The question confronting the Occupy Wall Street encampments and their offshoots in scores of cities and towns around the country is quo vadis? Where is it going?
This decentralized, leaderless civic initiative has attracted the persistent attention of the mass media in the past five weeks. Television cameras from all over the world are parked down at Zuccotti Park in lower Manhattan, two blocks from Wall Street.
But the mass media is a hungry beast. It needs to be fed regularly. Apart from the daily pressures of making sure the encampments are clean, that food and shelter are available, that relations with the police are quiet, that provocateurs are identified; the campers must anticipate possible police crackdowns, such as that which has just occurred in Oakland, and find ways to rebound.
There are enough national polls showing broader support for the Occupy people than for the Tea Party people. Additional communities are installing their own Occupy sites right down to small towns like Niles, Michigan (pop. 12,000) and Bethel, Alaska where Diane McEachern is occupying the tundra. But, there is trouble ahead.
First, police departments in other cities will be observing the nature and reaction of mass arrests in places like Denver, Chicago and Atlanta. The plutocrats’ first response is always to push police power against the people. The recidivist violations of the ruling class are rarely pursued, yet the rumbles of the lower class are often stifled. With the onset of colder weather and looming police pressure, the protestors need new venues for their demonstrations
Activists need to vary their tactics. I suggest citizens surround the local offices of their Senators and Representatives. The number of Americans fed up with a gridlocked Congress, beset by craven or cowardly, both marinated in corporate campaign cash, can motivate an endless pool of activists who want their voices to be heard.
We know that the Occupy people want to keep their opposition on a general level of informed outrage and not get to the specific policy level. Fine. The 535 people in Congress, who put their shoes on every day like we do, are quite susceptible to a fast rising rumble from the people. They don’t need specifics. They know all about the savagely avaricious corporate paymasters and their swarming lobbyists on Capitol Hill wanting ever more varieties of goodies and less corporate law enforcement. What they need to know is that you’ve got their number and that people are fed up and on the move.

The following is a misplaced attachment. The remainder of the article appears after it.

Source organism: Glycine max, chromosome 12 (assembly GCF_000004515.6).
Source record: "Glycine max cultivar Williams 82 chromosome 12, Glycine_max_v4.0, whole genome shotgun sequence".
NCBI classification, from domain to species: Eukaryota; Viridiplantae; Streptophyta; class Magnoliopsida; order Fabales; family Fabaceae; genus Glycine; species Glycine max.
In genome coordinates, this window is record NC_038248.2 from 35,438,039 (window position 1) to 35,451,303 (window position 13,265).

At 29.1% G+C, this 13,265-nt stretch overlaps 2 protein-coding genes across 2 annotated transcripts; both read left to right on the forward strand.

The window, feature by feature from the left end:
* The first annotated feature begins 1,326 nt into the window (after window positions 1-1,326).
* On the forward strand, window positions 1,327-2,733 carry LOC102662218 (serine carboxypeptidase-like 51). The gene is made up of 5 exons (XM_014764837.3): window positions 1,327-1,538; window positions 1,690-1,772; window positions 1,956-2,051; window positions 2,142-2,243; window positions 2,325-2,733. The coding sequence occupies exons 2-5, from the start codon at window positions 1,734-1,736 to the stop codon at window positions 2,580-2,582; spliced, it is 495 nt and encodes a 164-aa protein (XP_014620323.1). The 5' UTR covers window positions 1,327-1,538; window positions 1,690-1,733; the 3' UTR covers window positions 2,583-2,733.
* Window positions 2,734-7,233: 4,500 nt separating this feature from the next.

More members of Congress than one might expect, with their finger to the wind, start readjusting their antennas when they sense voter agitation. It is just that for years, there has been nary a breeze from that crucial source, while the corporatists have had their party year after year with their governmental toadies on both ends of Pennsylvania Avenue.
Make no mistake; support for the power shift espoused by the 99 percent movement is now only a breeze but a windstorm is coming. The protesters are feeling their way — demonstrating before big banks and closing out their accounts in favor of smaller community banks. Protests in front of the Manhattan mansions of the superrich from the big media and the big hedge funds also make sense.
Each new protest gives the protesters new insights. The protestors are learning how to challenge controlling processes. They are assembling and using their little libraries on site. They are learning the techniques of open, non-violent civil disobedience and building personal stamina. They are learning not to be provoked and thereby win the moral authority struggle which encourages more and more people to join their ranks.
In the Arab Spring of Cairo, Egypt earlier this year, it was said that a million people in Tahrir Square lost their fear of the dictatorship. It can be said that in this “American Autumn,” some 150,000 people have discovered their power and rejected apathy. They have come far in so little time because the soil for their pushback is so fertile, nourished by the revulsion of millions of their countrypersons moving toward standing up and showing up themselves.
This vanguard of larger protests to come is building on the personal stories of desperate but failed attempts to find work; stories of heart-breaking inability to pay for healthcare for themselves or their families’; stories of being defrauded of their pensions, their tax dollars, their savings and their rights. They demand accountability for the culprits who lied, stole and got away with it destroying the economy. And they want Congress to never bailout the Wall Street crooks, swindlers and speculators with taxpayer dollars.
Shining the light of the 99 percenters on the operations base of the corporate supremacists and their Congressional minions in one location after another both empowers and further informs those Americans who are seeing that showing up is half of democracy.
Ralph Nader is a consumer advocate, lawyer and author of Only the Super-Rich Can Save Us!